Second Acts: Are we caught between past and present?

This entry is part 4 of 5 in the series Second Acts in American Life
Photograph of a workman on the framework of the Empire State Building as it was rising. Photo taken in 1930 by Lewis Hine, released now into public domain.

Photograph of a workman on the framework of the Empire State Building as it was rising. The Chrysler Building already is below and behind him. Photo taken in 1930 by Lewis Hine, released now into public domain.

From Dr. Wayne Baker: Welcome columnist Terry Gallagher …

What did F. Scott Fitzgerald really mean when he wrote “There are no second acts in American lives”? Did he mean that no one gets a second chance, or is the line meant to be read as a type of theater criticism, that Americans are so impatient to cut to the chase that we miss out on character development.

Maybe there’s another way to look at it.

The sentence was found in the notes Fitzgerald left for the unfinished work, The Last Tycoon, published not long after his death in 1940.

“But it actually dates back earlier, to about 1932, where it’s used in a very different way, and I think that way is probably more in line with Fitzgerald’s thinking throughout his life,” scholar and author Kirk Curnutt said in an interview on NPR in May.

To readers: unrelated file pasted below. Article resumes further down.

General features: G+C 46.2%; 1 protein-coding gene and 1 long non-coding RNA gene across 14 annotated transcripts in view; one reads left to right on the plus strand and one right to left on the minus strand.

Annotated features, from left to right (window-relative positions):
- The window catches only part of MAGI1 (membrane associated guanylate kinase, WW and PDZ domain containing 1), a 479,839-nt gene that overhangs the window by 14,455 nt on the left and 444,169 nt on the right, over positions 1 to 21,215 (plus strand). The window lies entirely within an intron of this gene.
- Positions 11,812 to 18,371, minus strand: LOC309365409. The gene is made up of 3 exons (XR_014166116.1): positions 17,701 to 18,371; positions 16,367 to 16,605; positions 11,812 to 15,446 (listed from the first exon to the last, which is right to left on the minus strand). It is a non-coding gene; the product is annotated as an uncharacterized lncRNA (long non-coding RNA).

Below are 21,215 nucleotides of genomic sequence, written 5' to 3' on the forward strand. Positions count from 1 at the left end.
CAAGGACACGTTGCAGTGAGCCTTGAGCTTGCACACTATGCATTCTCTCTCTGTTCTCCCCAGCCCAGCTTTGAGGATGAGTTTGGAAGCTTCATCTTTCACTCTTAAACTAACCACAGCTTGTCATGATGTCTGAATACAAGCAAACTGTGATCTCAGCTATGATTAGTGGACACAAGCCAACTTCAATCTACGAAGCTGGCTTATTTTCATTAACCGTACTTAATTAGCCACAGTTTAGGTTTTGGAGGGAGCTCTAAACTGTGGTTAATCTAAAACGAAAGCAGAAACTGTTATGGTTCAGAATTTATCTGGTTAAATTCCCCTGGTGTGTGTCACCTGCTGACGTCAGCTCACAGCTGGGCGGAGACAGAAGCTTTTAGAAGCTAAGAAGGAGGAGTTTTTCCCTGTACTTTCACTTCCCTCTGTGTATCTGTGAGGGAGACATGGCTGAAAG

Fitzgerald said the same thing in an essay called My Lost City, something of a love letter to New York City, written in the 1930s. “The line he says here is: I once thought that there were no second acts in American lives, but there was certainly going to be a second act to New York’s boom days,” according to Curnutt. “Clearly he’s sort of saying, well, I once believed this but I’ve been proved wrong.”

And that’s the way we should read the sentence, according to Curnutt: “That we are always caught between the past and the present, and we carry the burdens of both.”

What do you think?

Can we shake the burdens of the past?

Even if we go on to a brighter future?

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(Originally published at readthespirit.com, an online magazine covering spirituality, religion, and interfaith and cross-cultural issues.)

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